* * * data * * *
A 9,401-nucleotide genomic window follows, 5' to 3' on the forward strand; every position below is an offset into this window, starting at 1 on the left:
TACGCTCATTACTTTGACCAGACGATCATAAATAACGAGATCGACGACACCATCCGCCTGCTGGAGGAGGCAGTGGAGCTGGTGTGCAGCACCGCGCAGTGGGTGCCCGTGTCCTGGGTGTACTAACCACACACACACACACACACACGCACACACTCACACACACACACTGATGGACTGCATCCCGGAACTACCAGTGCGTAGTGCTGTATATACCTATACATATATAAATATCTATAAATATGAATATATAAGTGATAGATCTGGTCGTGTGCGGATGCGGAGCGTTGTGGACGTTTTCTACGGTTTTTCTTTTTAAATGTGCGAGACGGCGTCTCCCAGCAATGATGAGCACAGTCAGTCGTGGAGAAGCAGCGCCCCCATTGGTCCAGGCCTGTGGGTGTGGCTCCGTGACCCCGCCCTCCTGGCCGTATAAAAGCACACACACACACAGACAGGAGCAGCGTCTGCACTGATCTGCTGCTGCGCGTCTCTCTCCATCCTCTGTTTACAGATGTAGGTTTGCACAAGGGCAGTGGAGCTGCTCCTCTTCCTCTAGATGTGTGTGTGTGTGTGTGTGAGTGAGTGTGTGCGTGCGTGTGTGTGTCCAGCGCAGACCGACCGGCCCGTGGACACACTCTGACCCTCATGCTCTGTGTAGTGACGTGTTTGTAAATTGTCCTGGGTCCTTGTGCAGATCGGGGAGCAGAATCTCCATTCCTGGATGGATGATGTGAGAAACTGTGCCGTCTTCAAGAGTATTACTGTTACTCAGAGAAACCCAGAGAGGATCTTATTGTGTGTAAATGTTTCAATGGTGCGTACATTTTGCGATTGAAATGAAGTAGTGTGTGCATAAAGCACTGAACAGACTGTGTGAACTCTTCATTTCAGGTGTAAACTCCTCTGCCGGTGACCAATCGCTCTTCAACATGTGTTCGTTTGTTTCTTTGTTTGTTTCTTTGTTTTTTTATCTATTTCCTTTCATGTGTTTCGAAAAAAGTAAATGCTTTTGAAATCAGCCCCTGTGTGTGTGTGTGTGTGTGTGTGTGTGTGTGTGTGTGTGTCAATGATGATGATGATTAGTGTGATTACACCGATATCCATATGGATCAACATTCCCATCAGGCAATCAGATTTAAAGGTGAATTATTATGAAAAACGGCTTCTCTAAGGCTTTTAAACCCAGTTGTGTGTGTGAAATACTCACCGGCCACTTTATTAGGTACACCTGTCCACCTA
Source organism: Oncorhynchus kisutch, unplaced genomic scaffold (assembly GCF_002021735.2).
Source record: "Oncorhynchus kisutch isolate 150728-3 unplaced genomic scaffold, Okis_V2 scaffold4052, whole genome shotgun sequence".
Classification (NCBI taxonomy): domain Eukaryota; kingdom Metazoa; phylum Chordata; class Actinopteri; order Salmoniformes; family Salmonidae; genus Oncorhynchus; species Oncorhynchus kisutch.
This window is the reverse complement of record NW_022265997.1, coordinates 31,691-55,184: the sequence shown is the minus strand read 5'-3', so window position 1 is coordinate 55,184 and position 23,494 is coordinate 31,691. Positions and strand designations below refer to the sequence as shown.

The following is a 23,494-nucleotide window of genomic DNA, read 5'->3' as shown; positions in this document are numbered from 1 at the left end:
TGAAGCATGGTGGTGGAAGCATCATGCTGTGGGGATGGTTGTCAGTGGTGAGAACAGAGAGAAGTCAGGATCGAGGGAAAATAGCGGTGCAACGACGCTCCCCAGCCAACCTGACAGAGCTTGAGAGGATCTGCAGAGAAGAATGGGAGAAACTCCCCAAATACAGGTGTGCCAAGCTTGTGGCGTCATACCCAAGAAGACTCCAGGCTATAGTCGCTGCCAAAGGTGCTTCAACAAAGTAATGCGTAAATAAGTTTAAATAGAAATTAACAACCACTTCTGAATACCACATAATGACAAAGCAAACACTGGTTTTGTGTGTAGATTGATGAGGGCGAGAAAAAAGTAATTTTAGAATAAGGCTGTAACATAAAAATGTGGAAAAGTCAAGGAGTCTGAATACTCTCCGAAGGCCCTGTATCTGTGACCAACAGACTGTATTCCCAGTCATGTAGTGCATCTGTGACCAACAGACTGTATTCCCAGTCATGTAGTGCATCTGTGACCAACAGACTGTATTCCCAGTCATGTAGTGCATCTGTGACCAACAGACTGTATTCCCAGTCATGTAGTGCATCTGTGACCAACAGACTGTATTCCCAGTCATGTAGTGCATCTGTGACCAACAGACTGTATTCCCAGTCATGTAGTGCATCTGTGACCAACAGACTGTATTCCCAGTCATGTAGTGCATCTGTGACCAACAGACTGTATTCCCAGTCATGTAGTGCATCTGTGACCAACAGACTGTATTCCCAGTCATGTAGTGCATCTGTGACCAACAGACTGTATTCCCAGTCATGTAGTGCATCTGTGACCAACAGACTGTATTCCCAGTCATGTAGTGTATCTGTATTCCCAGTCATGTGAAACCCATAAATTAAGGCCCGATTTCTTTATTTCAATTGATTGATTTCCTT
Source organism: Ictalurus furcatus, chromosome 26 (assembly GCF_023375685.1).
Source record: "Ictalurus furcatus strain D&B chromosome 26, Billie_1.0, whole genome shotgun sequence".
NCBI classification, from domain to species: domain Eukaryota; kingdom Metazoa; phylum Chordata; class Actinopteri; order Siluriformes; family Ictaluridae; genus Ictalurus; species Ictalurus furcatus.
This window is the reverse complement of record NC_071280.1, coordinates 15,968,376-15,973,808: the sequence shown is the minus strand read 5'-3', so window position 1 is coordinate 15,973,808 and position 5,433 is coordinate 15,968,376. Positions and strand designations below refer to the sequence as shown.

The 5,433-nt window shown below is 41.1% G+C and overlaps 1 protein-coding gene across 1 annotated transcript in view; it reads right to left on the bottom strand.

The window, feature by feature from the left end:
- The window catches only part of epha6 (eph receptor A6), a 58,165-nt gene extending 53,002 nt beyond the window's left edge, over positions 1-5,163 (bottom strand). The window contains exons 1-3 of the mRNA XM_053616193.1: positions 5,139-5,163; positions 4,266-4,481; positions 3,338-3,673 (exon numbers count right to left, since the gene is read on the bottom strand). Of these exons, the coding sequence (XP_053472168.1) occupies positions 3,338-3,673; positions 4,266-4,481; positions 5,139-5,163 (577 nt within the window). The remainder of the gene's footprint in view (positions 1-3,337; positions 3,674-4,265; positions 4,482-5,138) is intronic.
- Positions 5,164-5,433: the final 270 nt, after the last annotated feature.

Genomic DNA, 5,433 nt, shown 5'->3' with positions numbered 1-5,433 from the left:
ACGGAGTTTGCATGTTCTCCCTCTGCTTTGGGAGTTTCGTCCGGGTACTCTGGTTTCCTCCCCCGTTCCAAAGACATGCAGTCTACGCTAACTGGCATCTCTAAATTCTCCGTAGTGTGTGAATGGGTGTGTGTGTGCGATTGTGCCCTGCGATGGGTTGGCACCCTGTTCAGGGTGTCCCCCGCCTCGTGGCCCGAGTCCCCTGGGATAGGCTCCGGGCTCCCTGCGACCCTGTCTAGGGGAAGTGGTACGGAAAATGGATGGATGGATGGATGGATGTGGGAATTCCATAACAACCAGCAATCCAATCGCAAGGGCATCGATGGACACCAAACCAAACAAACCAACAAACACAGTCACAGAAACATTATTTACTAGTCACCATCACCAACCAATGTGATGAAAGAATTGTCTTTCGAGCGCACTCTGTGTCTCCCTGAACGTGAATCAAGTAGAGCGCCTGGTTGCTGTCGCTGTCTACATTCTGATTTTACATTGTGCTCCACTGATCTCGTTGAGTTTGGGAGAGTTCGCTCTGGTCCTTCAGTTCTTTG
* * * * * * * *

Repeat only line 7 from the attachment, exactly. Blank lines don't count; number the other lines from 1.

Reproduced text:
The following is a 23,494-nucleotide window of genomic DNA, read 5'->3' as shown; positions in this document are numbered from 1 at the left end: